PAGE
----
How does Play Therapy work? A bottom-up approach

by Laura Rosenberg, Play Therapy Hub

Parents often ask, ‘how will play therapy help my child?’ The answer is simple. Play therapy helps children get to the root of the issue. Play therapy is a bottom-up and inside-out approach to psychotherapy.

When we talk about approaches to bottom-up and top-down play therapy, we are referring to the parts of the brain that the therapy is focused on. Top-down therapy is focused on starting therapy with the higher parts of the brain – the parts of the brain responsible for logic, thinking and reasoning.

Bottom-up therapy, however, starts therapy with the lower parts of the brain – the parts of the brain responsible for memories, reflexes and the body’s internal alarm system. This is also the place where traumatic and challenging memories are stored.

Top-down Play Therapy

So, which approach is best? Top-down approaches to therapy are focused on identifying problematic thoughts. When using this approach “what is wrong with your thinking and how do we fix it?” is often asked. Top-down approaches can help individuals to identify the way their mind is interpreting information. It does not, however, always get to the root of the issue. In a way, top-down therapy can sometimes minimise the gravity of a difficult experience or dismiss the significance of an individual’s emotional state. Top-down therapy can sometimes ask the individual to simply ‘think their way out of it’.

Bottom-up Play Therapy

Bottom-up approaches, however, start with noticing and understanding feelings and body sensations first. Play therapists understand that states of dysregulation – uncontrollable thoughts and behaviours.

They often come about when a child feels unsafe. This is particularly true for children who have had traumatic or challenging experiences. Such feelings of unsafety are stored deep within the lower parts of the brain and in the body.

So, rather than telling the child not to be scared (focusing on thoughts in the top part of the brain), the play therapist first focuses on addressing feelings and body sensations. To soothe the body and let the brain’s internal alarm system know that the danger has passed. This uses  the bottom part of the brain.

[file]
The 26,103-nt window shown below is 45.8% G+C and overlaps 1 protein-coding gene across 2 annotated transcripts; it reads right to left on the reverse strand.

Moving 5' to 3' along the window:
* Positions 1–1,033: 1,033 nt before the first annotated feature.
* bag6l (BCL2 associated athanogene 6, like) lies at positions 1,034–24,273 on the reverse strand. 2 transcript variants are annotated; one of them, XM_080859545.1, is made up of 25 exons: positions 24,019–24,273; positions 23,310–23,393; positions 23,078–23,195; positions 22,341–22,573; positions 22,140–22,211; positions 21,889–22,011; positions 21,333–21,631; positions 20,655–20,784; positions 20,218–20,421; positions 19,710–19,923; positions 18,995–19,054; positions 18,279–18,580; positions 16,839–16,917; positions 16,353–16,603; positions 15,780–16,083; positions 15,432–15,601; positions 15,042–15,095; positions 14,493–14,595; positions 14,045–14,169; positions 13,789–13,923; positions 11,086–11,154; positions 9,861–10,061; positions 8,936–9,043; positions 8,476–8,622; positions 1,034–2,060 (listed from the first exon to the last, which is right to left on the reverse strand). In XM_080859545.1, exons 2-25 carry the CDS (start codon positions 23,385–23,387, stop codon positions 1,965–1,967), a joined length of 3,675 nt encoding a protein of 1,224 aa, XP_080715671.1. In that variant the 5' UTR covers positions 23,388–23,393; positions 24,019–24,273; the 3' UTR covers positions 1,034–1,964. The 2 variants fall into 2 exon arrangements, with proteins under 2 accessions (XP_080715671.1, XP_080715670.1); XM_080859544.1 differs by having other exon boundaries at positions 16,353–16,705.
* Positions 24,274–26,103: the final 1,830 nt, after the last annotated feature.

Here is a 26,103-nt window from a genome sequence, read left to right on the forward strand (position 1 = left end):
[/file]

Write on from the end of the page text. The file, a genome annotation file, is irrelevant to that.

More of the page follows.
One way that bottom-up play therapists do this is by establishing a deep-felt sense of safety for the child client. We do this providing the child client with a predictable, responsive, nurturing and respectful therapeutic relationship.

From here, the play therapist can then help the child to increase awareness of what’s taking place in their own body. Noticing, for example, the child’s tensed muscles, racing heartbeat or laboured breathing.

Regulating sensations in their own body

The therapist also models how to name and regulate sensations in their own body. Thus giving the child the opportunity to learn by observation. Helping the child to understand the way in which they can check in with their body sensations to make sense of their internal world.

By increasing self-awareness of body sensations and emotions, the play therapist can then help the child to explore both their feelings and their thoughts. This allows the child to experience and integrate feelings of insight, as well as safety in the body and in the mind. This is where the healing takes place.

Finally, bottom-up approaches like play therapy are highly effective for children. As children are better equipped to ‘play out’ their experiences, rather than ‘talk things through’.

Bottom-up approaches to therapy provide opportunities for dual-awareness of both thoughts and feelings. Shifting the focus from mind-over-matter to mind-and-body awareness. With a bottom-up approach, play therapy asks the child, “what happened to you?”. Rather than, “what’s wrong with you?”. Play therapy integrates whole-of-brain, whole-of-body and whole-of-child approaches to promote regulation and healing. Play therapy gets to the root of the issue.

TRF is excited to present Play-Based Healing: Establishing Safe Connections featuring Margaret Blaustein, Lou Bergholz, and Dafna Lender on October 29th! To learn more and register, click here!

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